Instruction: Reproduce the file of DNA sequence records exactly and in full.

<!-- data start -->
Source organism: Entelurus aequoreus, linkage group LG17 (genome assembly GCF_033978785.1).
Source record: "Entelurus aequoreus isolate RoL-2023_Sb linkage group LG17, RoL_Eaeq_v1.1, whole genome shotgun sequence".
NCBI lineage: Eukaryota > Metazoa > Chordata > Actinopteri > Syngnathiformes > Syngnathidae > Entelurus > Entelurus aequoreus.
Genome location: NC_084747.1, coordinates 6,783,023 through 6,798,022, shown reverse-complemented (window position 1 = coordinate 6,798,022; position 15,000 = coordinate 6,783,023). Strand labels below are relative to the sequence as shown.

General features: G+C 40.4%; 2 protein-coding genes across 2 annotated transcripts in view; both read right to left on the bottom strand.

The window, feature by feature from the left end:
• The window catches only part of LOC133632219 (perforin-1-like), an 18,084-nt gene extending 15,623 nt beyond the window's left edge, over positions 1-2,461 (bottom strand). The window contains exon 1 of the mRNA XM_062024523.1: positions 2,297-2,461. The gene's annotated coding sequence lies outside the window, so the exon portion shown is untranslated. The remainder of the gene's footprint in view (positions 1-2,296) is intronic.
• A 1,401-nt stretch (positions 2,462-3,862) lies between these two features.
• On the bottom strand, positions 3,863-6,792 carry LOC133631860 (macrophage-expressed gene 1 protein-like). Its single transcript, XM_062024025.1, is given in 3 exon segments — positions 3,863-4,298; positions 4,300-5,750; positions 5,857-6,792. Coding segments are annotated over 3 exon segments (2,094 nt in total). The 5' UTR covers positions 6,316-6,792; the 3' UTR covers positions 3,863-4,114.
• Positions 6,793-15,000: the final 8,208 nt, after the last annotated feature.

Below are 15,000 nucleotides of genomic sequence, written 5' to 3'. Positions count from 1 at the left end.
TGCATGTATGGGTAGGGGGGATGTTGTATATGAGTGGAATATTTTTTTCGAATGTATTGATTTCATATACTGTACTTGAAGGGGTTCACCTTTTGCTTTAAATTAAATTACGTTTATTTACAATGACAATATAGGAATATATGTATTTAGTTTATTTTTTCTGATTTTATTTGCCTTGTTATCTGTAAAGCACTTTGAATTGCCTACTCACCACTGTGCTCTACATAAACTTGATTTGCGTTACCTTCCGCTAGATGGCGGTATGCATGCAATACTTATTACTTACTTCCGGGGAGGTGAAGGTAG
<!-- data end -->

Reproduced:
Source organism: Entelurus aequoreus, linkage group LG17 (genome assembly GCF_033978785.1).
Source record: "Entelurus aequoreus isolate RoL-2023_Sb linkage group LG17, RoL_Eaeq_v1.1, whole genome shotgun sequence".
NCBI lineage: Eukaryota > Metazoa > Chordata > Actinopteri > Syngnathiformes > Syngnathidae > Entelurus > Entelurus aequoreus.
Genome location: NC_084747.1, coordinates 6,783,023 through 6,798,022, shown reverse-complemented (window position 1 = coordinate 6,798,022; position 15,000 = coordinate 6,783,023). Strand labels below are relative to the sequence as shown.

General features: G+C 40.4%; 2 protein-coding genes across 2 annotated transcripts in view; both read right to left on the bottom strand.

The window, feature by feature from the left end:
• The window catches only part of LOC133632219 (perforin-1-like), an 18,084-nt gene extending 15,623 nt beyond the window's left edge, over positions 1-2,461 (bottom strand). The window contains exon 1 of the mRNA XM_062024523.1: positions 2,297-2,461. The gene's annotated coding sequence lies outside the window, so the exon portion shown is untranslated. The remainder of the gene's footprint in view (positions 1-2,296) is intronic.
• A 1,401-nt stretch (positions 2,462-3,862) lies between these two features.
• On the bottom strand, positions 3,863-6,792 carry LOC133631860 (macrophage-expressed gene 1 protein-like). Its single transcript, XM_062024025.1, is given in 3 exon segments — positions 3,863-4,298; positions 4,300-5,750; positions 5,857-6,792. Coding segments are annotated over 3 exon segments (2,094 nt in total). The 5' UTR covers positions 6,316-6,792; the 3' UTR covers positions 3,863-4,114.
• Positions 6,793-15,000: the final 8,208 nt, after the last annotated feature.

Below are 15,000 nucleotides of genomic sequence, written 5' to 3'. Positions count from 1 at the left end.
TGCATGTATGGGTAGGGGGGATGTTGTATATGAGTGGAATATTTTTTTCGAATGTATTGATTTCATATACTGTACTTGAAGGGGTTCACCTTTTGCTTTAAATTAAATTACGTTTATTTACAATGACAATATAGGAATATATGTATTTAGTTTATTTTTTCTGATTTTATTTGCCTTGTTATCTGTAAAGCACTTTGAATTGCCTACTCACCACTGTGCTCTACATAAACTTGATTTGCGTTACCTTCCGCTAGATGGCGGTATGCATGCAATACTTATTACTTACTTCCGGGGAGGTGAAGGTAG